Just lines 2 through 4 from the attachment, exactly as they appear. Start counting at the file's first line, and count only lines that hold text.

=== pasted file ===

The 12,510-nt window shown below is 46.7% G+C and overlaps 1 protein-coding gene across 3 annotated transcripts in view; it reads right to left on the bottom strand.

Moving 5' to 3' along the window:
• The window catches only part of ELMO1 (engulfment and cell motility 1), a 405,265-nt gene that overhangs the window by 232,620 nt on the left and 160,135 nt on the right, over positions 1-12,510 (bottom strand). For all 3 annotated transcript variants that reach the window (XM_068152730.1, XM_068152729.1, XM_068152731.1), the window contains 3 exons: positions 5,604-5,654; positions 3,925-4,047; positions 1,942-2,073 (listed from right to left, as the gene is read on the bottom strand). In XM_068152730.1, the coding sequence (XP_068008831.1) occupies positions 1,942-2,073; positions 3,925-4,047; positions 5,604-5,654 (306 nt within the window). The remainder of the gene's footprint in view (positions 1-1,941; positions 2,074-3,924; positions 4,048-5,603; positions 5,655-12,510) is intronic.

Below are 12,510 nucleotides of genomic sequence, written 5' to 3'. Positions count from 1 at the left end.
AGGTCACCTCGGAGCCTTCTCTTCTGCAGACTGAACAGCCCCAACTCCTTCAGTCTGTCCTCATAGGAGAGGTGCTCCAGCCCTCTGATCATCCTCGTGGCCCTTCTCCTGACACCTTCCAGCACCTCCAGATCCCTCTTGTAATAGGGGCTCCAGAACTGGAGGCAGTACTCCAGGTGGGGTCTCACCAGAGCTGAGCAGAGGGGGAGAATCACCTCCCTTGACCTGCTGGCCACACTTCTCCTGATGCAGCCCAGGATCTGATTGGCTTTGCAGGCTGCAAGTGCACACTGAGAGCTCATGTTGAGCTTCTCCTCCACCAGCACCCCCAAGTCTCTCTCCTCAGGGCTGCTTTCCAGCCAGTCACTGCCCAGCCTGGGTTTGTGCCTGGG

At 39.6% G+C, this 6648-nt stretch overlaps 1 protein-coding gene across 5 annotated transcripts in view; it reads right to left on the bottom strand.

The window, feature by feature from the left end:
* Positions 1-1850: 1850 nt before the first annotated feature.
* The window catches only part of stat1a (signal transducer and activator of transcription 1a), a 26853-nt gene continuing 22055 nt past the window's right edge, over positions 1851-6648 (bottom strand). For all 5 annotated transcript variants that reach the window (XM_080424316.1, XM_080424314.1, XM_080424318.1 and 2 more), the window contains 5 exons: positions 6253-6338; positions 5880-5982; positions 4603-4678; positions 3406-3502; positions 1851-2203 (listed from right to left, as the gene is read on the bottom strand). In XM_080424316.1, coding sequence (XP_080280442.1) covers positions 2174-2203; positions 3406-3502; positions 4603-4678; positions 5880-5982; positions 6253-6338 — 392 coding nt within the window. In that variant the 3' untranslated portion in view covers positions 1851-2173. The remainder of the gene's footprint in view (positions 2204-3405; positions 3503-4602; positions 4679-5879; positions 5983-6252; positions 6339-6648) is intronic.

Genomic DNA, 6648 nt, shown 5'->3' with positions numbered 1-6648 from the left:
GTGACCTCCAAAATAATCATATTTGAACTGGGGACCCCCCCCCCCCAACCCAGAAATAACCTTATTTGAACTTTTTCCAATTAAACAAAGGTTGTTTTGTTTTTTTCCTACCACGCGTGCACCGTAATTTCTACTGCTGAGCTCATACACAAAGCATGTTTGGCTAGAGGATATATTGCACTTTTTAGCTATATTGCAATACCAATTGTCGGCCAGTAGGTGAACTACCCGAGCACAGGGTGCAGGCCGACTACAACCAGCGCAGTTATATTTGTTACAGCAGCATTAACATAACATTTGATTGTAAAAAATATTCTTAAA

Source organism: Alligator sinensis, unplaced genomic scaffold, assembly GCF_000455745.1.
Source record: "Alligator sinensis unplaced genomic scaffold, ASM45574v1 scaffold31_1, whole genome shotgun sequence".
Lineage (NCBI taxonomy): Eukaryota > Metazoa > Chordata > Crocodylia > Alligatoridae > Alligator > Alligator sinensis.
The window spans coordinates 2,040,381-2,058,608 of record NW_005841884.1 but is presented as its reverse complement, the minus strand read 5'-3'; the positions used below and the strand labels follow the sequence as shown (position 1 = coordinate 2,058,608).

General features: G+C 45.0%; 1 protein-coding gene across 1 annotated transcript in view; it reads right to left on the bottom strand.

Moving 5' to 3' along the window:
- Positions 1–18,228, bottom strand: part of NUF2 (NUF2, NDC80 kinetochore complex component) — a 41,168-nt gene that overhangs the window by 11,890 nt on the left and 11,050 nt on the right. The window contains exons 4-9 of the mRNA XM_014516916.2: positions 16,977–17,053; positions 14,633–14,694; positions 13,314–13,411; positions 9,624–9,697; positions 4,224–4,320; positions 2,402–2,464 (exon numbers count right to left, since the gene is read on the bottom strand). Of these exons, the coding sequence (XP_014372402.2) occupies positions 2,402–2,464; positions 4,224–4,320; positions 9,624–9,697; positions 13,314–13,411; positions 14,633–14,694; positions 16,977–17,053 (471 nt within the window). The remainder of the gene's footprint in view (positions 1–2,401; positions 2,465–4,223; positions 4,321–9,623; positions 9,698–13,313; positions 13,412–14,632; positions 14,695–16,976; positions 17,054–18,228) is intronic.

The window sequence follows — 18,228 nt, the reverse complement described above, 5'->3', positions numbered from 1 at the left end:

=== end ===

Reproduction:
Moving 5' to 3' along the window:
• The window catches only part of ELMO1 (engulfment and cell motility 1), a 405,265-nt gene that overhangs the window by 232,620 nt on the left and 160,135 nt on the right, over positions 1-12,510 (bottom strand). For all 3 annotated transcript variants that reach the window (XM_068152730.1, XM_068152729.1, XM_068152731.1), the window contains 3 exons: positions 5,604-5,654; positions 3,925-4,047; positions 1,942-2,073 (listed from right to left, as the gene is read on the bottom strand). In XM_068152730.1, the coding sequence (XP_068008831.1) occupies positions 1,942-2,073; positions 3,925-4,047; positions 5,604-5,654 (306 nt within the window). The remainder of the gene's footprint in view (positions 1-1,941; positions 2,074-3,924; positions 4,048-5,603; positions 5,655-12,510) is intronic.

Below are 12,510 nucleotides of genomic sequence, written 5' to 3'. Positions count from 1 at the left end.